Do you need protein powder in your diet? It isn’t necessary to meet your daily protein needs, but it can be a handy way for some people to ensure they are getting enough protein in meals that may be lacking. Here are some tips that can help you figure out if a protein powder is right for you.
Figure out your daily protein needs:
The Academy of Nutrition and Dietetics recommends getting between 0.4 – 0.8 grams of protein per pound of body weight per day. The range accommodates different activity levels, with a lower end for sedentary or lightly active men and women, a middle range for endurance athletes and avid exercisers, and a higher range for strength athletes. This means about 60 grams per day for a sedentary 150 lb person, 90 grams per day for an endurance athlete, and 109 grams per day for strength athletes.
Consider a food-first approach (and a food journal):
The best way to know how much protein you’re getting each day is to keep a food journal for a week or two. Getting protein from whole foods means you’re getting a wide range of additional vitamins and minerals along with it. For instance, when you eat 3 ounces of canned tuna, you’re getting 15 grams of protein plus the important nutrients, selenium and vitamin D. Here are some protein counts for reference.
3 ounces cooked chicken, beef, pork: 21 grams
1 cup nonfat plain Greek-style yogurt: 22 grams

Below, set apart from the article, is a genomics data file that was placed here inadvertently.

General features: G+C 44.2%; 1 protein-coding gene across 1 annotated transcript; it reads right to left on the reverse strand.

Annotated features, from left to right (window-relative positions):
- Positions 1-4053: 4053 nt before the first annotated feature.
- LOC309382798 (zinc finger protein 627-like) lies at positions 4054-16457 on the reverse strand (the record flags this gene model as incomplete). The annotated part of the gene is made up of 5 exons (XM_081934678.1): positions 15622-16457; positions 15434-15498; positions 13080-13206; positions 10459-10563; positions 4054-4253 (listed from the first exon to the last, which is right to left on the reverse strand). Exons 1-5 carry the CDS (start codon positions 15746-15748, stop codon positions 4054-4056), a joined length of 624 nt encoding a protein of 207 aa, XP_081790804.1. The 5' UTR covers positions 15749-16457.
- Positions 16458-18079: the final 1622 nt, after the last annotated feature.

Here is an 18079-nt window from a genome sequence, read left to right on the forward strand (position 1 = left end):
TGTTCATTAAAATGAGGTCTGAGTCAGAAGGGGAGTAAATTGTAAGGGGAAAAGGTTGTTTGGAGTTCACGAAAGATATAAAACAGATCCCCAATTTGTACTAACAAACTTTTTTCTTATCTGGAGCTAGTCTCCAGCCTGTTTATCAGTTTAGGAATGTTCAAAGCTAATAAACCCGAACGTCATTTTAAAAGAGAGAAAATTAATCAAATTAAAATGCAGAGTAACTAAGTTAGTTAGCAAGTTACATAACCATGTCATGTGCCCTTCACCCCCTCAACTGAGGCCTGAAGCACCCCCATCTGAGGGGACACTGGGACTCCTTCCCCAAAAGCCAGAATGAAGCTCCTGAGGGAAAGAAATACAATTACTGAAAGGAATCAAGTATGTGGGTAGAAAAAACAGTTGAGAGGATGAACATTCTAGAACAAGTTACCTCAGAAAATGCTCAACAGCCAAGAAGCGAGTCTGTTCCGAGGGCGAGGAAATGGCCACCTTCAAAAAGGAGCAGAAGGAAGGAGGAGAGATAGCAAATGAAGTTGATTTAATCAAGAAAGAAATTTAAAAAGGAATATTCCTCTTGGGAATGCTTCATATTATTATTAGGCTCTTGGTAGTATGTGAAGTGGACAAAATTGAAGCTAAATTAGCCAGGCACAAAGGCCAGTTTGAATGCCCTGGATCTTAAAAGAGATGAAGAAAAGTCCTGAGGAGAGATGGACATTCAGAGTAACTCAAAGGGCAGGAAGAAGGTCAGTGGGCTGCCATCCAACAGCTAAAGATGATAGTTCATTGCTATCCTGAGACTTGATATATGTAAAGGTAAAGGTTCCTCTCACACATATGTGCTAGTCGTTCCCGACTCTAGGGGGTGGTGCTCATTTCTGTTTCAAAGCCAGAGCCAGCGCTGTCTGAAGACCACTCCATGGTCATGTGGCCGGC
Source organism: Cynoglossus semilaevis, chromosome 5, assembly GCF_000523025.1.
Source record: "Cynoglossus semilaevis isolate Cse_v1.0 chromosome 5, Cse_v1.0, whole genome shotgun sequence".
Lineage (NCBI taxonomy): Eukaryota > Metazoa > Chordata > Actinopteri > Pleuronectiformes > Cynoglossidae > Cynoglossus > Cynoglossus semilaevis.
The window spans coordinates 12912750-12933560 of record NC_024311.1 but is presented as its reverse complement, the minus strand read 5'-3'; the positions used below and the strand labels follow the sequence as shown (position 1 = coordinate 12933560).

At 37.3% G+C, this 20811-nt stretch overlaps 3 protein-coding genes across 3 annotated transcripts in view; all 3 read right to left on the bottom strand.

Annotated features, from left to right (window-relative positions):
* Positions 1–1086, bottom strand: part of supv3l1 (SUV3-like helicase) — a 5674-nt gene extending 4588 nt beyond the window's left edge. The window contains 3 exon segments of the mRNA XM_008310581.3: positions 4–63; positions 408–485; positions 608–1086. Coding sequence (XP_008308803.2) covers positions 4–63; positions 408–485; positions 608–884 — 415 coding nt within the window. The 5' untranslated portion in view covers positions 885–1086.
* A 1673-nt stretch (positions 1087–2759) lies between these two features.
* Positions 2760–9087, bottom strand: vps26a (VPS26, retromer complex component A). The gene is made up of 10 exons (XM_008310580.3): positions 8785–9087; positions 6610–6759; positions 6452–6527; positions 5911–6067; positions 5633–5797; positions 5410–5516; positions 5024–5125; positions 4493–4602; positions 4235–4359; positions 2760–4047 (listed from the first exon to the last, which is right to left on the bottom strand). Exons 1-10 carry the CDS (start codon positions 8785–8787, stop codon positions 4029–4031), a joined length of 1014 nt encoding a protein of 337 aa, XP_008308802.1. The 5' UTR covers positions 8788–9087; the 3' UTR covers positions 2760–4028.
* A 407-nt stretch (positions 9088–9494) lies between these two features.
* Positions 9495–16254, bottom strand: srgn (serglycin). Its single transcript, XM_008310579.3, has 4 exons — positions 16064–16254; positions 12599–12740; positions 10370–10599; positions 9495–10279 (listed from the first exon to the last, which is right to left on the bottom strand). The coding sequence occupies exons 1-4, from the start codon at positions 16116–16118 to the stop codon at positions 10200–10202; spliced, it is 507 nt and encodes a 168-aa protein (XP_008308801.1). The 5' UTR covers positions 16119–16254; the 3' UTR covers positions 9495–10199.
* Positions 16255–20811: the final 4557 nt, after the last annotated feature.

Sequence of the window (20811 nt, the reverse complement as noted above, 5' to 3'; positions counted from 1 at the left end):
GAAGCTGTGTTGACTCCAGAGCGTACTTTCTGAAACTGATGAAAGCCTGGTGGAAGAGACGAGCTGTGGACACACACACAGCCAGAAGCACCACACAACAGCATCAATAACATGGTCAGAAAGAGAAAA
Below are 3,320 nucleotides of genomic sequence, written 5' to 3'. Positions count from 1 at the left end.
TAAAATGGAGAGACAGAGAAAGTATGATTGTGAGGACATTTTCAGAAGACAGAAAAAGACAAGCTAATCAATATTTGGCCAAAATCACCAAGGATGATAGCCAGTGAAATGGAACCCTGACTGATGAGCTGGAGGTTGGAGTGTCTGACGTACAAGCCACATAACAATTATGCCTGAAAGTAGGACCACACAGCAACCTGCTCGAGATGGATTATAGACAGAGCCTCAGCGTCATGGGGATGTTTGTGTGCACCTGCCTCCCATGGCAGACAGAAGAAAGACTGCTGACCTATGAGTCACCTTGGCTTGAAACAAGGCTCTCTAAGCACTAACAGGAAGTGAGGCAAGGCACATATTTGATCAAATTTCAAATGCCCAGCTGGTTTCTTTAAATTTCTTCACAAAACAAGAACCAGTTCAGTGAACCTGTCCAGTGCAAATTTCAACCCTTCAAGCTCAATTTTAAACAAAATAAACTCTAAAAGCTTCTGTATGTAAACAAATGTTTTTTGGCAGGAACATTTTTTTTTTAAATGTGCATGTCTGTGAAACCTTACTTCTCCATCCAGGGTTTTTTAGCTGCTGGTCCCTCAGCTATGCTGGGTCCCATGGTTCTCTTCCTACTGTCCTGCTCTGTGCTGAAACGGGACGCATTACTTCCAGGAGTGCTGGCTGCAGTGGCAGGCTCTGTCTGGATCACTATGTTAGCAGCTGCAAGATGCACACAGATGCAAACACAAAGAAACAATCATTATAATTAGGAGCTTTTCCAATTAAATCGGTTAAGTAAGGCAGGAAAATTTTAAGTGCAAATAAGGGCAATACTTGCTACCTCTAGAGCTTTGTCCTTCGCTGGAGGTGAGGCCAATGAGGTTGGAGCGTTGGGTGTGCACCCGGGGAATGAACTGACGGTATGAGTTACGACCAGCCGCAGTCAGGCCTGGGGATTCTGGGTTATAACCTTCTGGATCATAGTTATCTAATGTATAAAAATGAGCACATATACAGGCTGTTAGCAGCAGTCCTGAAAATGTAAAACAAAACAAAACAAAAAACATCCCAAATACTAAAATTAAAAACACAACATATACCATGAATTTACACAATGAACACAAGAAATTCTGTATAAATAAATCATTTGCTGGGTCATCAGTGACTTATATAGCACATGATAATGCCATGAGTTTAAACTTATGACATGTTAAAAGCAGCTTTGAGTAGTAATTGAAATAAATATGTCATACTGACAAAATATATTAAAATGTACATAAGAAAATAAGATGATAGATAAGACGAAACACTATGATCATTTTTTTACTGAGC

5 ounces canned tuna: 25 grams
1 cup cooked beans/lentils: 16 grams
1 ounce (23 pieces) almonds: 6 grams
3/4 cup cooked quinoa: 7 grams
1 large egg: 6 grams
1 cup oats cooked with water: 6 grams
1 cup oats cooked with 1 cup nonfat milk: 15 grams
1 cup soy milk: 7 grams
Use protein powder on an as-needed basis:
Add protein powder to foods that are otherwise lacking, like fruit smoothies, oatmeal, hot cereal, pancakes, and waffles, particularly if you’re using nut milks in place of yogurt, milk, or soy milk (nut milks are low in protein, with about 1 gram per cup compared to 7-8 grams per cup for soy/cow milk).
Choosing the right one:
Protein powders are considered a supplement, not a food, which means they’re not as tightly regulated as food. So, choose a quality brand. Look for a powder that is unsweetened or very very lightly sweetened (<2 grams of sugar per 2 tablespoons). Also, check the ingredients list and look for minimal additives, particularly avoiding carrageenan, artificial or high intensity sweeteners (sucralose, monkfruit extract, stevia, etc), and flavorings. The main ingredients you want to see are the protein source (whey, casein, brown rice, pea protein, etc.) possibly probiotics, and not much else. We like Epic brand’s original protein powder and Tera’s Whey grass-fed, organic unsweetened protein powder.